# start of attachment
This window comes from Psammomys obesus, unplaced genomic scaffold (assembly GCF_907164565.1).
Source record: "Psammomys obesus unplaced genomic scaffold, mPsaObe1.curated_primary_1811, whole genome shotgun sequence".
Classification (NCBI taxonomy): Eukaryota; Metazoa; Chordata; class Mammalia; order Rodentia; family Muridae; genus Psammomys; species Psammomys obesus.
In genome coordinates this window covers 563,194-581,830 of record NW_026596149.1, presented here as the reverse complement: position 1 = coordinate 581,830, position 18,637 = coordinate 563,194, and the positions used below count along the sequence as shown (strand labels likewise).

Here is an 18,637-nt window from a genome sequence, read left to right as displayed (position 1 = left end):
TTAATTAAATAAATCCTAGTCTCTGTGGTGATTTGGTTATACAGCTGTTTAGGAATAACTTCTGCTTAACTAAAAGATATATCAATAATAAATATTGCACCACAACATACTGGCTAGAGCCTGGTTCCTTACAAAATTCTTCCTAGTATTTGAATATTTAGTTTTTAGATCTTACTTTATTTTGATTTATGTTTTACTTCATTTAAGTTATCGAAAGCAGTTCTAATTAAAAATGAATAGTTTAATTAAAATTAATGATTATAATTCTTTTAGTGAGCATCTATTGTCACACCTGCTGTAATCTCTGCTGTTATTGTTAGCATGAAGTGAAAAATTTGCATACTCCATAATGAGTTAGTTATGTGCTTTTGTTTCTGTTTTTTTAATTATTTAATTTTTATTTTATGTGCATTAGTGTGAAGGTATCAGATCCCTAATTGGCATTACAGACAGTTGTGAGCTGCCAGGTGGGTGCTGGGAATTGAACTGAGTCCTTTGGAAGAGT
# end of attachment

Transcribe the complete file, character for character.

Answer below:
This window comes from Psammomys obesus, unplaced genomic scaffold (assembly GCF_907164565.1).
Source record: "Psammomys obesus unplaced genomic scaffold, mPsaObe1.curated_primary_1811, whole genome shotgun sequence".
Classification (NCBI taxonomy): Eukaryota; Metazoa; Chordata; class Mammalia; order Rodentia; family Muridae; genus Psammomys; species Psammomys obesus.
In genome coordinates this window covers 563,194-581,830 of record NW_026596149.1, presented here as the reverse complement: position 1 = coordinate 581,830, position 18,637 = coordinate 563,194, and the positions used below count along the sequence as shown (strand labels likewise).

Here is an 18,637-nt window from a genome sequence, read left to right as displayed (position 1 = left end):
TTAATTAAATAAATCCTAGTCTCTGTGGTGATTTGGTTATACAGCTGTTTAGGAATAACTTCTGCTTAACTAAAAGATATATCAATAATAAATATTGCACCACAACATACTGGCTAGAGCCTGGTTCCTTACAAAATTCTTCCTAGTATTTGAATATTTAGTTTTTAGATCTTACTTTATTTTGATTTATGTTTTACTTCATTTAAGTTATCGAAAGCAGTTCTAATTAAAAATGAATAGTTTAATTAAAATTAATGATTATAATTCTTTTAGTGAGCATCTATTGTCACACCTGCTGTAATCTCTGCTGTTATTGTTAGCATGAAGTGAAAAATTTGCATACTCCATAATGAGTTAGTTATGTGCTTTTGTTTCTGTTTTTTTAATTATTTAATTTTTATTTTATGTGCATTAGTGTGAAGGTATCAGATCCCTAATTGGCATTACAGACAGTTGTGAGCTGCCAGGTGGGTGCTGGGAATTGAACTGAGTCCTTTGGAAGAGT